Compared: New M2 MacBook Air vs M1 MacBook Air

Posted:
in Current Mac Hardware edited July 2022
Apple has given the MacBook Air its first major refresh after it transitioned to Apple Silicon. Here's how the new M2 version measures against the 2020 M1 model in our hands-on tests.

M2 MacBook Air (left) and M1 MacBook Air (right)
M2 MacBook Air (left) and M1 MacBook Air (right)


The MacBook Air was one of three models of Mac used by Apple to introduce Apple Silicon. As an entry-level Mac device, it was an easy choice for the company to include in its first wave of M1-equipped hardware.

However, while later Macs received updates to their designs, such as the 14-inch MacBook Pro and the 24-inch iMac, the first offerings were largely unremarkable. The M1 MacBook Air looked like the Intel model it replaced, albeit with new internal components.

For 2022, Apple has finally gone beyond just a spec bump for the lightweight MacBook Air, with the latest model including several visible upgrades.



Now, 2020 MacBook Air owners have to decide whether the updates are enough to warrant an upgrade or to stick around with the M1 model for a while longer.




M2 MacBook Air versus M1 MacBook Air - Specifications

SpecificationsMacBook Air (2022, M2)MacBook Air (2020, M1)
Starting Price$1,199
Best M2 MacBook Air prices
$999
Cheapest M1 MacBook Air prices
Dimensions (inches)11.97 x 8.46 x 0.4411.97 x 8.36 x 0.16-0.63
Weight (pounds)2.72.8
Display13.6-inch Liquid Retina,
Wide Color (P3),
True Tone
13.3-inch Retina,
Wide Color (P3),
True Tone
Resolution2,560 x 1,6642,560 x 1,600
Brightness500 nits400 nits
ProcessorApple M2Apple M1
Graphics8-core GPU,
10-core GPU
7-core GPU,
8-core GPU
Memory8GB,
16GB,
24GB
8GB,
16GB
Storage256GB,
512GB,
1TB,
2TB
256GB,
512GB,
1TB,
2TB
Battery52.6Wh lithium-polymer,
Up to 15 hours web, 18 hours video
49.9Wh lithium-polymer,
Up to 15 hours web, 18 hours video
Networking802.11ax Wi-Fi 6
Bluetooth 5.0
802.11ax Wi-Fi 6
Bluetooth 5.0
Touch IDYesYes
Camera1080p FaceTime HD720p FaceTime HD
AudioFour-speaker sound system,
Three-mic array with directional beamforming,
Headphone jack with high-impedance headphone support,
Dolby Atmos support with Spatial Audio
Stereo speakers,
Three-mic array with directional beamforming,
Headphone jack
Dolby Atmos support with Spatial Audio
PortsTwo Thunderbolt/USB 4,
3.5mm headphone,
MagSafe 3
Two Thunderbolt/USB 4,
3.5mm headphone

2022 MacBook Air vs 2020 MacBook Air - Physical Dimensions

The 2020 MacBook Air is best known for being a slim and light notebook while also giving users the essentials of Mac usability. While the MacBook Pro line is relatively flat in shape, the MacBook Air tried to appear thin by having a tapered appearance.

For 2022, Apple has revamped the design in many ways. It's still a thin and light notebook, but the new MacBook Air is very different.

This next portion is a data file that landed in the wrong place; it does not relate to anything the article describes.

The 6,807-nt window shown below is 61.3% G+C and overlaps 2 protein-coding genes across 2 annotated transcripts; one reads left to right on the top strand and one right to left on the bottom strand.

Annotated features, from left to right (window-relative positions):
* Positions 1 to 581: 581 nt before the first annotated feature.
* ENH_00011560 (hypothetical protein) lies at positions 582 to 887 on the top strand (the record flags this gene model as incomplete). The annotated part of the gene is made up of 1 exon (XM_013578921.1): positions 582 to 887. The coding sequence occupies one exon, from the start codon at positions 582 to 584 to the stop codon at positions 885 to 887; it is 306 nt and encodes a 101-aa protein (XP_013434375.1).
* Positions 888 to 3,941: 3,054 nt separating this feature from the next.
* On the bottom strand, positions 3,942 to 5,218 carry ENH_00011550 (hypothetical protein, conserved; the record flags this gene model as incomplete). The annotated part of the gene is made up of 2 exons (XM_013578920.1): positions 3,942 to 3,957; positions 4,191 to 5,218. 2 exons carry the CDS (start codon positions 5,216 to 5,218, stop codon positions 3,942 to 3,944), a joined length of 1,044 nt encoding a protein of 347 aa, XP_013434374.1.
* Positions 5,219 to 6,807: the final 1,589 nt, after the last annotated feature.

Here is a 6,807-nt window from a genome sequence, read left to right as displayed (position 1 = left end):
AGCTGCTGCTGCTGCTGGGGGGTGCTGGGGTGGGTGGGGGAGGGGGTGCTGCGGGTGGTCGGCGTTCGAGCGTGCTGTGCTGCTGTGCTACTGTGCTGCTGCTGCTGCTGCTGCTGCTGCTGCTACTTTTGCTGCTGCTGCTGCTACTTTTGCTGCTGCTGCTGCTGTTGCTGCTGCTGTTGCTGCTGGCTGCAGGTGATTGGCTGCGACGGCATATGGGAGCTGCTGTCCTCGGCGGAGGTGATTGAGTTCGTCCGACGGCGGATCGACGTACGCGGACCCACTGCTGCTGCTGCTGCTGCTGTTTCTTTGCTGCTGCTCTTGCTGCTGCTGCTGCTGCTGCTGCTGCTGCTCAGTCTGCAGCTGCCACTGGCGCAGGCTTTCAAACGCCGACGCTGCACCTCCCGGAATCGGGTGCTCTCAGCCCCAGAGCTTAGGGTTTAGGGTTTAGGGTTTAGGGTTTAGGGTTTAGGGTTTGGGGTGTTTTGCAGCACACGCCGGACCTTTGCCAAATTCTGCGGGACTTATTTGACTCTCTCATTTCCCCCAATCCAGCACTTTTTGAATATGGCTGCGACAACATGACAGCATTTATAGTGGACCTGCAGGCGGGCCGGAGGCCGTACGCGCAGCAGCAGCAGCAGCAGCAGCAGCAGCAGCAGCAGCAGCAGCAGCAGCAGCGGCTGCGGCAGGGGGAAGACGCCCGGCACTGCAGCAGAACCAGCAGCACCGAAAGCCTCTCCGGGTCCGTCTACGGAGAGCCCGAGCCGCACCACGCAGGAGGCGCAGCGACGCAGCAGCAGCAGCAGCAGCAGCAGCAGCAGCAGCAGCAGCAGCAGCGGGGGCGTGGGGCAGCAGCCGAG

The big change is that it's no longer using a tapered design. As part of its change to be more like the current 14-inch MacBook Pro and 16-inch MacBook Pro, the wedge is out in favor of a much flatter appearance.

The new MacBook Air adds MagSafe
The new MacBook Air adds MagSafe


The M1 MacBook Air has a footprint of 11.97 inches by 8.36 inches. The wedge-like aluminum body tapers from 0.63 inches at its thickest down to 0.16 inches at its thinnest, at the edge where the lid separates from the main body.

The 2022 M2 version is an identical 11.97-inches wide but a little bit deeper at 8.48 inches. It's a slightly larger footprint, but barely.

The lack of a taper means its thickness is a uniform 0.44 inches across the board. It's not as thin as the thinnest part of the old model, but neither is it as big as the thickest bit.

The 2020 model is relatively light at 2.8 pounds, lower than its 13-inch MacBook Pro and 14-inch MacBook Pro counterparts by a few ounces. The 2020 edition shaves a little more weight, slimming down to 2.7 pounds.

Apple claims there's a 20% reduction in volume for the new model.

2022 MacBook Air vs 2020 MacBook Air - Display

The display in the 2020 MacBook Air will be pretty familiar to users, as it's the same 13.3-inch size as in previous generations. It's an IPS LED-backlit screen, so there's no flashy miniLED backlighting as seen in the 16-inch MacBook Pro.

Sticking with LED, the 2022 MacBook Air has a slightly larger 13.6-inch Liquid Retina display. In effect, the display is slightly taller to account for the inclusion of a notch for the webcam.

The display tradeoff has made it to the Air, but it's only really an aesthetic problem. That extra 0.3-inch of display effectively makes it equal to the 13.3-inch screen, but with extra to work around that webcam notch.

The display of the 2022 MacBook Air has thin bezels, but also that camera notch.
The display of the 2022 MacBook Air has thin bezels, but also that camera notch.


The resolution of the 2020 model's screen is 2,560 by 1,600, giving it a pixel density of 227 pixels per inch. It also supports Wide Color (P3) and True Tone, Apple's system for automatically adjusting the screen's colors when environmental lighting changes.

The M2 model has a resolution of 2,560 by 1,664, with those extra 64 pixels in height effectively being used for the bits of the screen to the sides of the webcam. Much like the 14-inch and 16-inch Pro models, this is space taken up by the menu bar and is blacked out to hide the notch for full-screen apps.